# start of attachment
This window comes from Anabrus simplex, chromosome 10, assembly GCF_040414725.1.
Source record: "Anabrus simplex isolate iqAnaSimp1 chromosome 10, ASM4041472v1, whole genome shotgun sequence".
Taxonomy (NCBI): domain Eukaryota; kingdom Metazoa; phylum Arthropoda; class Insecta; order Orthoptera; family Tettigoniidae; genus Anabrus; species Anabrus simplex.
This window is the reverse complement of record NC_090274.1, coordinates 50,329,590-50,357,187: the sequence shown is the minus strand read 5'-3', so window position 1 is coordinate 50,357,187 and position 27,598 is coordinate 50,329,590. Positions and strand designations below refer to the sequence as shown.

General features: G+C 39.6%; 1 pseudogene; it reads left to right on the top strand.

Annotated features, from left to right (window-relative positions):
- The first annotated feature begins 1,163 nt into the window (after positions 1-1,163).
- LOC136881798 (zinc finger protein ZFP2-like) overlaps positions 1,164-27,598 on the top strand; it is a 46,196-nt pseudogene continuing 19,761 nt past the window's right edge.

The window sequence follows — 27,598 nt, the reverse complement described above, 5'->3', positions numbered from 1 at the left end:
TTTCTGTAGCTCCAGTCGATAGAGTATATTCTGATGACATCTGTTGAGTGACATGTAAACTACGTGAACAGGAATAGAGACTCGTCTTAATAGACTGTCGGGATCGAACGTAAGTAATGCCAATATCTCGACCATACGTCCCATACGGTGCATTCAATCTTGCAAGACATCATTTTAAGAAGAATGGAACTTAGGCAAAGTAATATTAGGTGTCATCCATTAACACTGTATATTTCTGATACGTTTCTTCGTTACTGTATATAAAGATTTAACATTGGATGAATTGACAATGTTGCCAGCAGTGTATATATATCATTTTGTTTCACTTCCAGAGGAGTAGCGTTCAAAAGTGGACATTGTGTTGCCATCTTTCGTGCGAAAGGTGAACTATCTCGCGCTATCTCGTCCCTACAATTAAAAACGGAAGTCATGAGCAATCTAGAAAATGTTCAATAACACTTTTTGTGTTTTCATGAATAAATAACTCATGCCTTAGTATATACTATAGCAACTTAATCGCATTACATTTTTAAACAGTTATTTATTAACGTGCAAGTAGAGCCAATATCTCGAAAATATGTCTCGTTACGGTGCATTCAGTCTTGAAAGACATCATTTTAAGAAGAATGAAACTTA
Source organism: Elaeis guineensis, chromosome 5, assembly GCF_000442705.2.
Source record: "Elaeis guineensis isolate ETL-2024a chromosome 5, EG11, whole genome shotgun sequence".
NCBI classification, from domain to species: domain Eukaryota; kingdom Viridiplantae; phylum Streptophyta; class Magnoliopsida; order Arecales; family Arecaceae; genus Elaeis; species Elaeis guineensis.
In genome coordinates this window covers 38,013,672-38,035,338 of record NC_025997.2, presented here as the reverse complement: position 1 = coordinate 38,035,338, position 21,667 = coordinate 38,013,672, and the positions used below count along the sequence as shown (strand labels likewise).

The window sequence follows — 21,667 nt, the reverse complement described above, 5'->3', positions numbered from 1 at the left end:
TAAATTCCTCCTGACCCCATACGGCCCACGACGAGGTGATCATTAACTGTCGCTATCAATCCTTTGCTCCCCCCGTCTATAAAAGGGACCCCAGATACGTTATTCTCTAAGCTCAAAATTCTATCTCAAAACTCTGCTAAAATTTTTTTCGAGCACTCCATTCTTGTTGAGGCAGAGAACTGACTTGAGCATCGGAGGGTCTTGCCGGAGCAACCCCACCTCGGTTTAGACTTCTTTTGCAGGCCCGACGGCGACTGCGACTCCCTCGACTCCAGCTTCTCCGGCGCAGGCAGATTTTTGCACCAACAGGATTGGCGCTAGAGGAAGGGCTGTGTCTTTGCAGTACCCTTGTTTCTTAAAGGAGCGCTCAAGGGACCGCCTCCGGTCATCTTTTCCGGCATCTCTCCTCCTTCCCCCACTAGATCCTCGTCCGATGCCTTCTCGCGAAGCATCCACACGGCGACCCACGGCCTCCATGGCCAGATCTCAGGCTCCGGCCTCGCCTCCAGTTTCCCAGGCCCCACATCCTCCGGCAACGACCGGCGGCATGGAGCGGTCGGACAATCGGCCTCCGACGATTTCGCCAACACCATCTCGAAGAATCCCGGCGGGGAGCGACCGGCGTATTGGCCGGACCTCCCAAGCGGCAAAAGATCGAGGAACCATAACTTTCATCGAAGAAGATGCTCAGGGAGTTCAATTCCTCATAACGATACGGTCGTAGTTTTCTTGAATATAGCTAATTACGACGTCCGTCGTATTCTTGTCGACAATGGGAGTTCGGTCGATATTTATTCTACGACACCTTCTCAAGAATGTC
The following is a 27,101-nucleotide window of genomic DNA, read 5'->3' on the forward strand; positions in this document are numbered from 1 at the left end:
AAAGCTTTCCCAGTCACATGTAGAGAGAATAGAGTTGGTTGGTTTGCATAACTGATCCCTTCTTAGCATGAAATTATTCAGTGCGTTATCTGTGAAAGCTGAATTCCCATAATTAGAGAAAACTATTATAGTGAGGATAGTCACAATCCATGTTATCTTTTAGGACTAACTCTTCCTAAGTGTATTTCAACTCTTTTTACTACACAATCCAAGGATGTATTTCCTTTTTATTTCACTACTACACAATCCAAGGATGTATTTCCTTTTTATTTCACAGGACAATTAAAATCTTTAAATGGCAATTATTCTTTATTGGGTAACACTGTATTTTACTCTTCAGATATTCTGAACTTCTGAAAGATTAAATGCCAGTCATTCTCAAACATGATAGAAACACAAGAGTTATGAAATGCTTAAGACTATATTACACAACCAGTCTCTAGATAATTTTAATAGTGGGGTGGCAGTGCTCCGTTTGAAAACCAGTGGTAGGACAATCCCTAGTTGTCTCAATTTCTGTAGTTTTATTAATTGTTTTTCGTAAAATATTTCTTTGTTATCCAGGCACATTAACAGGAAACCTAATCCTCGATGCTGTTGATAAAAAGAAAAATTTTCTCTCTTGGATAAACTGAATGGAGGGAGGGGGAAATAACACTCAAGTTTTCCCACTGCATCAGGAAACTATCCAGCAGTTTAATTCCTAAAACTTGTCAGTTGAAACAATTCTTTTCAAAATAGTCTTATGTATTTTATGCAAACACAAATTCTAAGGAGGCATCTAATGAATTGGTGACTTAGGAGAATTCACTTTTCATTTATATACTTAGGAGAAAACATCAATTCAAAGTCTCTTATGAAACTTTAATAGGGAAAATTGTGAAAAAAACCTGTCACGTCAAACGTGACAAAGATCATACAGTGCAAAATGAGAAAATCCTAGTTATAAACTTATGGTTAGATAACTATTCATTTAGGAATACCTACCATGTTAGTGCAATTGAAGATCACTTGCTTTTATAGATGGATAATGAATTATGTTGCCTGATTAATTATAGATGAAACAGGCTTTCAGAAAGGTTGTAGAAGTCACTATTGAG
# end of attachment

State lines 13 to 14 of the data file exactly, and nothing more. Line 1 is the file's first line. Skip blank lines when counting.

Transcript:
NCBI classification, from domain to species: domain Eukaryota; kingdom Viridiplantae; phylum Streptophyta; class Magnoliopsida; order Arecales; family Arecaceae; genus Elaeis; species Elaeis guineensis.
In genome coordinates this window covers 38,013,672-38,035,338 of record NC_025997.2, presented here as the reverse complement: position 1 = coordinate 38,035,338, position 21,667 = coordinate 38,013,672, and the positions used below count along the sequence as shown (strand labels likewise).